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June Farmer Member Profile: John Davis & Kimberly Koogler

At Georgia Organics, we love our farmers. Each month we’ll be showcasing our farmer members and the fabulous products they sell. This month we spoke to John Davis and Kimberly Koogler. John is the owner of Cosmos Farm in Carrollton, Ga. Kimberly is the CSA Manager and a vegetable farmer at Cosmos and the Farm to School Assistant here at Georgia Organics.

Cosmos grows a large variety of vegetables, herbs, flowers, and mushrooms on 6-7 cultivated acres. They have served farmers markets and restaurants in and around the Atlanta area for the last seven years.

John Davis, Owner

1. Why are you a farmer?

I love the purpose I feel in the work I do at the farm and I love to see the results of that work in such a tangible (and tasty) way. I feel like being a sustainable farmer and consumer of sustainably grown food, that we are doing something positive and healthy for our communities.

2. What do you sell?

We sell most vegetables that you can think of, shitake mushrooms, strawberries and eggs.

3. How has Georgia helped you and your farm?

Georgia Organics has helped me by providing great educational sessions at conferences and elsewhere.  They are also being a big help in our path to organic certification.

4. What do you think is a major issue facing farmers today?

I think the biggest issue facing farmers is the fact that the average American consumer has absolutely no idea what the real cost of food is or should be.  For almost a century now, farmers have had to rely on illegal immigrant, child, apprentice, and other forms of low cost labor, for the most part, in order to be able to survive and still barely make enough to have a livable income.  This is because people have been trained to think that food is and should be cheap.  This is a monumental but necessary challenge to face if we are going to have farmers be able to make a living farming in a way that is healthy and sustainable for our land and people.

5. If the world ended today and you had to choose only one vegetable or fruit to eat for the rest of your life, what would it be?

Any salad greens (with radishes, green onions, and cilantro)! I eat salads every day, especially in the spring…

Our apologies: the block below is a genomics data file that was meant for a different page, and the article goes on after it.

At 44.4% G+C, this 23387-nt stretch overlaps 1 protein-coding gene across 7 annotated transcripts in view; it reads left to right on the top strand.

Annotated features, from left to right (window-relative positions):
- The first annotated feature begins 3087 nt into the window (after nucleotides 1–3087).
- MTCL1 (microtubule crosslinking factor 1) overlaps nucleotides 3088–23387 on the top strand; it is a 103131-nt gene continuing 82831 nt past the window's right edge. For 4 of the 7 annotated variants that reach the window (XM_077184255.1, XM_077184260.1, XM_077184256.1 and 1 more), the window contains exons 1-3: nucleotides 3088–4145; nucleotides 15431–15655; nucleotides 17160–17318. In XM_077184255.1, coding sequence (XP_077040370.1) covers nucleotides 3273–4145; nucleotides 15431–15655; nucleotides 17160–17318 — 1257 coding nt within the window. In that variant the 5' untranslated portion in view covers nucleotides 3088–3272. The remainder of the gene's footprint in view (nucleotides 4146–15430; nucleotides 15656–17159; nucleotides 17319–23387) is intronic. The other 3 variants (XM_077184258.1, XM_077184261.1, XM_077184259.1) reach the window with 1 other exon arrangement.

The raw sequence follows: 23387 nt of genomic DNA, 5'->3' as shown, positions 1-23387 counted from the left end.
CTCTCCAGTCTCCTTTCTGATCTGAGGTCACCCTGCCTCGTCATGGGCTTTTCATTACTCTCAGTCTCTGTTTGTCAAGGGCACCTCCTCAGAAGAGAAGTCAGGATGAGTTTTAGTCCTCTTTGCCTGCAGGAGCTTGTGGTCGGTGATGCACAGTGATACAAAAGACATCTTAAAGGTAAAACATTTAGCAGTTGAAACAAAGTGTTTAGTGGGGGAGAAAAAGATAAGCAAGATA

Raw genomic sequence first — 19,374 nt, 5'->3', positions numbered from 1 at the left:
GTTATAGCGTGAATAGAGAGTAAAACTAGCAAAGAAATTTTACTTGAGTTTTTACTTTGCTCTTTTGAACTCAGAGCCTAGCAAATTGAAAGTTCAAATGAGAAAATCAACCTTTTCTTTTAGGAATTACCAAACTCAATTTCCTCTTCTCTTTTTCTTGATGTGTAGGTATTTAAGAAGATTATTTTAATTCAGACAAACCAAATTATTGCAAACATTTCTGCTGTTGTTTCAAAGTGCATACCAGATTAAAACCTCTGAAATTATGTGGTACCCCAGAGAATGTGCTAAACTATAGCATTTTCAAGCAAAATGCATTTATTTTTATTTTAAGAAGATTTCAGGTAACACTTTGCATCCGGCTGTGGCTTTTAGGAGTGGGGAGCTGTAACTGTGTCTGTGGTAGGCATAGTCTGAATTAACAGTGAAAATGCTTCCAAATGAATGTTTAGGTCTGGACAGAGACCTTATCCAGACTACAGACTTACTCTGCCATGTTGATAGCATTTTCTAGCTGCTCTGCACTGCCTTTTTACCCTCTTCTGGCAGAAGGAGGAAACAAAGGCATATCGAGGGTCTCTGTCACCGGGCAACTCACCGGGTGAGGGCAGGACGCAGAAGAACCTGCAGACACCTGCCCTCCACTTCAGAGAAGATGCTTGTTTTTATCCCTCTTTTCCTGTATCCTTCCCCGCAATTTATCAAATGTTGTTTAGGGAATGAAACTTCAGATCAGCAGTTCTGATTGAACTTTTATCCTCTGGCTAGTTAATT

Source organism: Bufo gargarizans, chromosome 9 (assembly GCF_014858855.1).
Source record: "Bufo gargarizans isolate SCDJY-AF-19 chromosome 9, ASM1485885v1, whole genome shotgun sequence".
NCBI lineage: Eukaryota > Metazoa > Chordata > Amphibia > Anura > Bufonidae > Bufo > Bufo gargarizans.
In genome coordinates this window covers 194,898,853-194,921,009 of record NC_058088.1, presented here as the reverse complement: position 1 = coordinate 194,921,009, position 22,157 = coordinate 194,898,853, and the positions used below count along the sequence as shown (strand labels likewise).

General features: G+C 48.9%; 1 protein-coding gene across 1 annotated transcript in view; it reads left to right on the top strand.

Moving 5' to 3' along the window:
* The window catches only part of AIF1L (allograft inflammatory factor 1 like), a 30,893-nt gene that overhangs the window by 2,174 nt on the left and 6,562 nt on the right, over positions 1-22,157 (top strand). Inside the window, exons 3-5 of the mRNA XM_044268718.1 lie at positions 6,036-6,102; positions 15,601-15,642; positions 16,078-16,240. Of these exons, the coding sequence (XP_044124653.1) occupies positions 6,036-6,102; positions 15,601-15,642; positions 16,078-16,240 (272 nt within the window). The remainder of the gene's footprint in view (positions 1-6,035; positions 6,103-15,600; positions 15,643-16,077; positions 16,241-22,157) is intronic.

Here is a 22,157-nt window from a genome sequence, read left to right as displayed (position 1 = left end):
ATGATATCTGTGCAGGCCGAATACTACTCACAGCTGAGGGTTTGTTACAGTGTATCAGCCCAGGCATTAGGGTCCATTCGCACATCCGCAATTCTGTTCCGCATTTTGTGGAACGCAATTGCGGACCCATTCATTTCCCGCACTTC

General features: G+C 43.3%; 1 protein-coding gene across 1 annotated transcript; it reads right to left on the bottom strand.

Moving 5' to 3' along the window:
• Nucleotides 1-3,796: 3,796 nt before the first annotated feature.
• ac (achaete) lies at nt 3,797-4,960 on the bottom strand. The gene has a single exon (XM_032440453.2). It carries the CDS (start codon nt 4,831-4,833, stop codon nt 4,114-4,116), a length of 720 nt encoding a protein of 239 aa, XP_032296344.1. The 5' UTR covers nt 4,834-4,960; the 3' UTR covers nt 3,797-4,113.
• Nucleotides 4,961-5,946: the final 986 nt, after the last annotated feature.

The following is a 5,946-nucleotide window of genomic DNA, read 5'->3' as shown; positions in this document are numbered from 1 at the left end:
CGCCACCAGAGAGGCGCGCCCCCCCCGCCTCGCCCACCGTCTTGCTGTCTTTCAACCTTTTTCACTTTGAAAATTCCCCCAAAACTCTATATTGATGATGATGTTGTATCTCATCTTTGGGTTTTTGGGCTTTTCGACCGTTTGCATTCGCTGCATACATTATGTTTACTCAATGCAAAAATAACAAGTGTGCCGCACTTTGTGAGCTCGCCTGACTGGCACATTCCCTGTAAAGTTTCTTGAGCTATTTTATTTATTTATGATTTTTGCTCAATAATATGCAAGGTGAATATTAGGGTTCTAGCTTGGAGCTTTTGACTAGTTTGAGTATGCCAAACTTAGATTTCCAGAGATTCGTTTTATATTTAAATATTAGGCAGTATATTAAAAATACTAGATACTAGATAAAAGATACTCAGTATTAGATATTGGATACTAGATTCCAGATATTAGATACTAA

Kimberly Koogler, CSA Manager

1. Why are you a farmer?

  • I want to see our food system change for the better and farming is one real way I can participate in that change.
  • I am concerned about climate change, and want to be part of the movement to mitigate its impact.
  • I also want to eat well, and I get to do that as a vegetable farmer!
  • Last, I like being outside with my hands in the earth and I am fascinated by the plants and wildlife I get to see and interact with at work.

2. What do you sell?

As John said, we grow all kinds of vegetables, some herbs, some fruits, shiitake mushrooms, and raise laying hens. I don’t know that this is unique to our farm, but I think it’s special anyway. We can be found at five different farmers markets per week, have a CSA program, and sell some produce wholesale. If you live in Carrollton, Peachtree City, or Atlanta and surrounding areas, you have weekly access to our vegetables! We are really making it happen out here despite having just a little over 5 acres in cultivation and facing constant struggles. We all work really hard. John really knows how to efficiently run a business and somehow provides paychecks to everyone on the team at the end of every month no matter what’s going on.

3. How has Georgia helped you and your farm?

Georgia Organics has helped the farm by providing us with great educational and networking opportunities at the annual conference, helping us get through the Organic Certification application process, and providing many other benefits for the small price of being a member farm. I think it feels like we have a stronger support system because Georgia Organics exists and is constantly working to find ways to help Georgia farmers make it.

4. What do you think is a major issue facing farmers today?

I have to echo John on this one and say that the average American consumer seems to be very disconnected from the reality of what it takes, first financially, then physically and even emotionally, to get vegetables produced and to market. Good food, that is good for you and not bad for the earth, is not cheap to produce, so we can’t charge cheap prices for it. This is something I feel like shouting on a daily basis. I think if people really got it, they wouldn’t hesitate to pay the prices we ask.  I would even venture to say that, if more people understood the real long-term impacts of their food purchases on their own health, the health of the land we ALL depend on to have food, and the health of our local economies –  they might be more likely to sacrifice other luxuries to eat better food.

5. If the world ended today and you had to choose only one vegetable or fruit to eat for the rest of your life, what would it be?

5.) Sweet potatoes!

 

Come by one of the farmer markets at Grant Park, East Atlanta, Peachtree City, Westside, or Decatur and you won’t be disappointed. But if you can’t make it you can reach John by email: davisjap@gmail.com.  If you would like more  information about our CSA, please email: cosmoscsa@gmail.com.

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